This fabricated debt crisis is being used as a pretext for an attempt to destroy the last vestiges of FDR’s New Deal, utilizing “shock doctrine” to wave aside resistance. In her best-seller The Shock Doctrine: The Rise of Disaster Capitalism, social critic Naomi Klein argues that crises are intentionally created to push the free market agenda. In the midst of a crisis, social protections can be undermined, paving the way for ever more virulent versions of free market capitalism.

One of the reasons we have not already slipped into the first great depression of this new century is that the federal government’s safety net has not yet been entirely removed. A near-record one fifth of last year’s personal income came from the federal government. Most of the growth was due to countercyclical social spending on programs like unemployment benefits—thanks to extensions. But the extensions will end soon, punishing states with the worst unemployment.

Despite 14 million unemployed, and millions more with reduced hours, both political parties remain focused on the debt. This diverts attention away from America’s real problems, and allows the predators to go after the last of the Rooseveltian-inspired social safety net under the pretense that the government is “broke.”

And that is the ultimate farce. The predators who produced the crisis, crashed the economy, and created the deficit are able to use shock doctrine to eliminate the only protections their prey have left.

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  1. Comment by [email protected]August 7, 2011 at 12:52 am   Reply

    It’s curious that when you apply simple rules of grade school arithmetic to the infamous Rogoff&Reinhart debt-to-GDP ratio, you find that they omit the fact that the resulting number should be expressed in years, not percentages. In actuality then, R&R’s cut-off point is actually 0.9 years.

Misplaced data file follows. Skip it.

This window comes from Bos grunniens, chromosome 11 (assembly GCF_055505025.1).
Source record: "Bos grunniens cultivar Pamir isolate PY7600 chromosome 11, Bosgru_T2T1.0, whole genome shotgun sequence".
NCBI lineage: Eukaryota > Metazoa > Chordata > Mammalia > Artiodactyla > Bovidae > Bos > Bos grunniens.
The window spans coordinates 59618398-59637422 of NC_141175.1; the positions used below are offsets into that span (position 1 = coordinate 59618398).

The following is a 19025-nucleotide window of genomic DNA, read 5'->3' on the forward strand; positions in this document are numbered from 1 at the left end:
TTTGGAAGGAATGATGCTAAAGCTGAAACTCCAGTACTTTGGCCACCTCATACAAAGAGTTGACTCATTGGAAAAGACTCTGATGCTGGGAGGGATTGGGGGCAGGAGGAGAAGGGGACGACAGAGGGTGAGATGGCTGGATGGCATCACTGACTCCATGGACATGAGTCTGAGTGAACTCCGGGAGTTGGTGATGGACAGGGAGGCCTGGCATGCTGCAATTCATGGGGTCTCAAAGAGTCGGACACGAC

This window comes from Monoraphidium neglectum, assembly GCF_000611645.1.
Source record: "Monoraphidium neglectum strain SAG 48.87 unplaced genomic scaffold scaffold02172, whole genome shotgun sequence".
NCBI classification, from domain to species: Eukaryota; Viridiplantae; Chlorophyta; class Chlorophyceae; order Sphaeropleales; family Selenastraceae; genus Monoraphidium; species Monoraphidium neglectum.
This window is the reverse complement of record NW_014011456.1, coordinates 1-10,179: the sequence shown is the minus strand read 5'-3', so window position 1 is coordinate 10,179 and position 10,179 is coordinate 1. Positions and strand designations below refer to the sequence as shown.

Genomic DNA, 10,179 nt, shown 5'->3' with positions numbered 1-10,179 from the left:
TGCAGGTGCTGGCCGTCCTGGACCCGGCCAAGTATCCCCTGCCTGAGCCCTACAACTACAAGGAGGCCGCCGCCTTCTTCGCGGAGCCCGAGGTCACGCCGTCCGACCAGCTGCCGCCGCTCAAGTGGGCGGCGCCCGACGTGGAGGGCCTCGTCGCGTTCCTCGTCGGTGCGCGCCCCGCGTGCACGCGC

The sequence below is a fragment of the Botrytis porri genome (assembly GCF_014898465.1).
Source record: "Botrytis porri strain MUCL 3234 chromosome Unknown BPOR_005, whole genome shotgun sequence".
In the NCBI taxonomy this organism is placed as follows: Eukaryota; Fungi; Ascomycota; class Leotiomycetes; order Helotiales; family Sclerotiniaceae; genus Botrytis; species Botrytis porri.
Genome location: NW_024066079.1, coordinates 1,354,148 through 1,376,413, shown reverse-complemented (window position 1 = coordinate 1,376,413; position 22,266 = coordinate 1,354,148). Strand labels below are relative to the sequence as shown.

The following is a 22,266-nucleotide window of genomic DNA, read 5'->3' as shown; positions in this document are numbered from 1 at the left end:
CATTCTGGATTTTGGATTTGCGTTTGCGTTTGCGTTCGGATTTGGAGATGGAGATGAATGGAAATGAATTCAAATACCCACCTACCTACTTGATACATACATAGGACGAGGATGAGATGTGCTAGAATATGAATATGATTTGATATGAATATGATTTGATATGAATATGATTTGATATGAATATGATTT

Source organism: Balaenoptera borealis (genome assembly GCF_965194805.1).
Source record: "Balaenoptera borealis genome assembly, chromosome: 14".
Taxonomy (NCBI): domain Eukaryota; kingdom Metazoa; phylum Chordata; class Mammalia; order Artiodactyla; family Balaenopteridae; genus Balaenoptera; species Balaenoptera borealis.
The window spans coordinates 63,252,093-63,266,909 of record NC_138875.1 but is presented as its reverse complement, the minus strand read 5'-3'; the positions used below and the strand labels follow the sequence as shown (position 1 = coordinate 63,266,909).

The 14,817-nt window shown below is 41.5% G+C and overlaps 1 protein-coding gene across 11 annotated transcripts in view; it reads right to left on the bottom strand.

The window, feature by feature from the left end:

So what does this 0.9 years mean? It means that if we dedicated our entire national product to paying off our bonds (forget to knock-off effects here), it would take just under a year to complete payment. And this is supposed to be some sort of 5-alarm cut-off point for nations.

    Fine. But let’s extend this to the average familty with a new mortgage. I wonder how many families take out mortgages that could be paid off in 0,9 years? None of course. It would be silly. So why isn’t the debt-to-GDP ratio also silly? Are R&R actually saying that the family can handle a way higher debt-to-GDP ratio than a first world nation? What does this even mean?

    Which is of course the problem with the Rogoff/Reinhart work. When you really examine it, it shows itself to not only be wrong, but also absurd on it’s face. Nothing but confirmation bias writ large.

  2. Comment by Bill KruseAugust 7, 2011 at 4:40 pm   Reply

    What I find most concerning is the speed and willingness with which S&P moved to downgrade the States compared to the way they looked the other way for years leading up to and during the credit crunch. It suggests they were on one agenda then and a different one now – but what? Is this evidence of the ‘banker wars’ rumours that are floating around?